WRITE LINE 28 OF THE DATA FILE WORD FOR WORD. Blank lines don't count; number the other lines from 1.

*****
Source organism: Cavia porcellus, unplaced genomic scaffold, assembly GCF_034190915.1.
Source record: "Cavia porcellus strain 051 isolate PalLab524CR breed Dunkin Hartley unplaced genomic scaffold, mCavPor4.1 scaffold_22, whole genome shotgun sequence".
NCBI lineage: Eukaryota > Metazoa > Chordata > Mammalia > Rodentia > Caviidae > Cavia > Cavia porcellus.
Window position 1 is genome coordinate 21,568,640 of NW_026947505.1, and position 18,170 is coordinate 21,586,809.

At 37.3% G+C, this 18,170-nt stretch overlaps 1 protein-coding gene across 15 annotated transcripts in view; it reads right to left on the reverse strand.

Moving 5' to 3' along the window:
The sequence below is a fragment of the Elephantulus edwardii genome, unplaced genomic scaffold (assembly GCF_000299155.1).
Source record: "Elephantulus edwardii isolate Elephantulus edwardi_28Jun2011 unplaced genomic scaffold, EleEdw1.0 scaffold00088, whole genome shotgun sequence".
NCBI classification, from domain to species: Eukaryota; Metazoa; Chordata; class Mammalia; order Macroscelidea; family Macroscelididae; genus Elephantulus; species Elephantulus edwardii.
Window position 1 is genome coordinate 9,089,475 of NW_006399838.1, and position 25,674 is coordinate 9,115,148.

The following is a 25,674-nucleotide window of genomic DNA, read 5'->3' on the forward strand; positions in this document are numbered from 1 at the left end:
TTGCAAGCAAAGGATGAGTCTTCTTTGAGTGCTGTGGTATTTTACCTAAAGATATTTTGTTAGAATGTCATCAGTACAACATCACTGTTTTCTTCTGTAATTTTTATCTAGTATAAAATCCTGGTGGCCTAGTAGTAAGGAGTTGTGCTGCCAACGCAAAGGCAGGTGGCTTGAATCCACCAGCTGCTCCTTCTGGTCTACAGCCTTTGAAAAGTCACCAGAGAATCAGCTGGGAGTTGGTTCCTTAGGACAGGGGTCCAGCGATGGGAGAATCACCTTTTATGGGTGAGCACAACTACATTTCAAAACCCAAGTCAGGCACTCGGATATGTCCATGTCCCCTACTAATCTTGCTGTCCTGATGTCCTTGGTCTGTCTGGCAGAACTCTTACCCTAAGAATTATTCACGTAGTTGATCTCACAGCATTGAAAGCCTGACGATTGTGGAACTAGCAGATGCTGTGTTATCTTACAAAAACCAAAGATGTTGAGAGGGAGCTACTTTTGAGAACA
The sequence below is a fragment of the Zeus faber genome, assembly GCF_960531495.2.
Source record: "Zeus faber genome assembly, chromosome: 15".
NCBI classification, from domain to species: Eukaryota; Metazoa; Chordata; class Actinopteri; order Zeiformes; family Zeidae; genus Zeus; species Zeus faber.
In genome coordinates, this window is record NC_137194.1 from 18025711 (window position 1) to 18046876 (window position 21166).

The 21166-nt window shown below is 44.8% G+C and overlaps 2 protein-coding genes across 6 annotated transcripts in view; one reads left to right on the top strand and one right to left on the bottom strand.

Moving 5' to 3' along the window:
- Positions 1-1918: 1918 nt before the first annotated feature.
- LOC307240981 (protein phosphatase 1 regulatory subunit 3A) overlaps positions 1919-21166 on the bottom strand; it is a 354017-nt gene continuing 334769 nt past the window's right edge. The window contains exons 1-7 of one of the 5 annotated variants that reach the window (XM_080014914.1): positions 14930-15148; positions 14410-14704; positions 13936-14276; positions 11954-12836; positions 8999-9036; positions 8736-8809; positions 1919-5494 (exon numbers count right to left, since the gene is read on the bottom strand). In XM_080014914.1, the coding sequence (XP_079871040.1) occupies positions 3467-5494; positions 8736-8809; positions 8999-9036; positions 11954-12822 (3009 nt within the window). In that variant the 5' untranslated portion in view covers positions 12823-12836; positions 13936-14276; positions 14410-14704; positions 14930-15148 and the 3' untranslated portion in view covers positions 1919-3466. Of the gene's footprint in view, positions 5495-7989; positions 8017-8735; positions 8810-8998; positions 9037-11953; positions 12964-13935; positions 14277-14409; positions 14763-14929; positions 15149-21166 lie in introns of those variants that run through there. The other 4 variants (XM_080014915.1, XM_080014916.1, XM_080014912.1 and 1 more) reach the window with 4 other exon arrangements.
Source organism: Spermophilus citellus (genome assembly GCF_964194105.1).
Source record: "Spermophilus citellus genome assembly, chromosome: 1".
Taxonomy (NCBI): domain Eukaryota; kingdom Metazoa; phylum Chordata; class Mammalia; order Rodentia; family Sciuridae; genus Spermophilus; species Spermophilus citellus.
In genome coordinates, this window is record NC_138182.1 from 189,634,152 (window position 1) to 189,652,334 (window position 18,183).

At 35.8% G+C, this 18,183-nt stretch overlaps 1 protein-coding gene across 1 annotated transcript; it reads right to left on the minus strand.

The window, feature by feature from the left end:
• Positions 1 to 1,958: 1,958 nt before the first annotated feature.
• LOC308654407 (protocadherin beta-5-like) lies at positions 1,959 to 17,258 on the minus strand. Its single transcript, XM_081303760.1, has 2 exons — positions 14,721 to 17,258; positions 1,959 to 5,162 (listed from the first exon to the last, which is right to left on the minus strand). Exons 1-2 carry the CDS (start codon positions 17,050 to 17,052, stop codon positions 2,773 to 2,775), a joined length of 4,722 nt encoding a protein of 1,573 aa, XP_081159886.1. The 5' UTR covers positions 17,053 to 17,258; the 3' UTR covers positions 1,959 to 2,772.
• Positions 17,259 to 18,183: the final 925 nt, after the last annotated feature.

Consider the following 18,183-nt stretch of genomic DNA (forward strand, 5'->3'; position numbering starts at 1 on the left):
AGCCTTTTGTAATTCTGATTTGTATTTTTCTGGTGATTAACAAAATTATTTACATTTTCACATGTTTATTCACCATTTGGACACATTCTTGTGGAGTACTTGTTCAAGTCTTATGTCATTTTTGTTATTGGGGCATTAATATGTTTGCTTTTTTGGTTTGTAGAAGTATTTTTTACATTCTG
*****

• LOC308654407 (protocadherin beta-5-like) lies at positions 1,959 to 17,258 on the minus strand. Its single transcript, XM_081303760.1, has 2 exons — positions 14,721 to 17,258; positions 1,959 to 5,162 (listed from the first exon to the last, which is right to left on the minus strand). Exons 1-2 carry the CDS (start codon positions 17,050 to 17,052, stop codon positions 2,773 to 2,775), a joined length of 4,722 nt encoding a protein of 1,573 aa, XP_081159886.1. The 5' UTR covers positions 17,053 to 17,258; the 3' UTR covers positions 1,959 to 2,772.